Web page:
Bedbugs, While Annoying, Don’t Generate Research Dollars
Bedbugs are annoying, pernicious and frustrating. But they’re not necessarily dangerous to humans. And so, they don’t get a lot of respect in scientific circles.
This classic story first appeared in North Carolina Health News on Oct. 1, 2012.
By Ben McNeeley
Bedbugs don’t get any respect.
Never mind the fact that bedbugs are everywhere now in America. They are infesting high-priced hotels and low-income housing and apartment complexes. They can be found wherever humans are and go.
Bedbugs live in mattresses, mainly, but can be found in carpets, clothing, on the backs of picture frames. They congregate in corners and crevices and only come out at night, feasting on any host that has blood — namely, humans.
They are also a public health threat. The Centers for Disease Control and Prevention, the Environmental Protection Agency and the National Institutes of Health have said so.
Their bites cause skin irritation and, in bad cases, anemia.
Mostly, though, they cause a lot stress for those whose homes are infested. It’s difficult and expensive to get rid of bedbugs.
In other words, it’s becoming harder to sleep tight and not let the bedbugs bite.
But despite the cost, both human and otherwise, there isn’t a lot of research money out there to study why there is a resurgent bedbug problem in America, where they are coming from and how to deal with them.
Ed Vargo, an urban entomologist at NC State University, is trying.
Urban entomology is the branch of bug science that focuses on the genetics of insects found in urban areas — termites, ants, cockroaches and bedbugs — to find out more about their breeding patterns and how to control bug populations.
Vargo is trying to find out how bedbugs are coming to America and from where.
“They are certainly from a foreign source,” he said, “but we haven’t announced from where yet.”
But Vargo said funding to study bedbugs is a problem. They aren’t a vector-carrying species, he said, meaning, they don’t carry disease and aren’t considered dangerous.
They’re just annoying — really annoying.
Much of Vargo’s funding comes from the federal government, but those dollars have been shrinking, and with the country’s budget in deficit, Congress isn’t about to add much more.
Vargo had a three-year grant from the U.S. Department of Agriculture to study bedbugs, but it ran out, and Congress cut funding. He’s applied for a grant from the National Institutes of Health, which didn’t consider projects about bedbugs before, but now will at least entertain the idea.
A bill introduced in a Congressional agriculture subcommittee in March 2011 by Ohio Republican Rep. Jean Schmidt called the Bed Bug Management, Prevention, and Research Act would have allowed federal funding for research into better pesticides to fight bedbugs and to create a bedbug prevention and mitigation pilot program. But there was no money attached to the bill, and it sat in committee.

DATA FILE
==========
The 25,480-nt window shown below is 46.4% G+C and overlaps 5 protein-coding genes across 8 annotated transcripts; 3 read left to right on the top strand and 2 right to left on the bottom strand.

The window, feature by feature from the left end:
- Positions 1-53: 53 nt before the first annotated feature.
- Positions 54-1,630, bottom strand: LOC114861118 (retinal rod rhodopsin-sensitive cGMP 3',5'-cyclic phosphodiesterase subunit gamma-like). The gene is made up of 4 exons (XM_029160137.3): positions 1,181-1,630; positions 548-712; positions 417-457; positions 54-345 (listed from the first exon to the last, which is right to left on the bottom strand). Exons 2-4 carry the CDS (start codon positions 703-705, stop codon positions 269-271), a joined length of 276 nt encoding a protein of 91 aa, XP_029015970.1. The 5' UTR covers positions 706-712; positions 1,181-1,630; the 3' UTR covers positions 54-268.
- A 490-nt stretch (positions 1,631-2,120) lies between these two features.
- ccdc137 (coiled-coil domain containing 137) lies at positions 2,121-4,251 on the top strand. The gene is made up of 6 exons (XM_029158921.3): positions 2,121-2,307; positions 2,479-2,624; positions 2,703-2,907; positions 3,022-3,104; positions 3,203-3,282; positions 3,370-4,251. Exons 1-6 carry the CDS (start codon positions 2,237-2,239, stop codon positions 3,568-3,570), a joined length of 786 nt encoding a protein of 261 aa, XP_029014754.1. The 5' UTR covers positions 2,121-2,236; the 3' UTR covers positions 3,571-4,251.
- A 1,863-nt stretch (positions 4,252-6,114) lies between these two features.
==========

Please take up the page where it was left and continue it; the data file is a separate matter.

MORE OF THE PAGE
Resistance is frustrating
During the middle of the last century, exterminators used big weapons, such as DDT, to kill the bugs. But with the banning of DDT and public resistance to using powerful pesticides inside their homes, the arsenal of available bedbug killers has dwindled.
In the meantime, the little critters have become resistant to the pesticides being used now. But there’s no money to study why that resistance has evolved or what new chemicals could possibly kill them.
Such information would help exterminators like Clegg’s Termite & Pest Control in Durham, which just started using trained Labrador retrievers to sniff out bedbugs.
“It’s a matter of speed,” said controller Devone Holmes. “A dog can check an entire room in a few minutes, where it would take humans much longer. You’re looking for something fairly small. They can be seen with the naked eye, but only if you are looking closely.”
The dogs, Smoke and Rambo, are trained to smell the bedbugs and find them quickly. Using dogs to find pests isn’t new, said Holmes, as exterminators have been using beagles to find termites.
Bedbug business has boomed for exterminators, said Holmes, because they’re very mobile and they become resistant to pesticides. “We don’t use those anymore,” he said, “and it can be very nerve wracking for the affected person.”
Bedbug exterminations are very thorough, and don’t always guarantee the pests won’t come back.
But a little research funding could go a long way into finding where bedbugs are coming from, Vargo said, and developing new ways of controlling them.
“The funding would have to come from government funding agencies,” he said. “It would also need a recognition of bedbugs as an important research topic to get some funding.
“I’m not terribly optimistic about it changing,” Vargo said.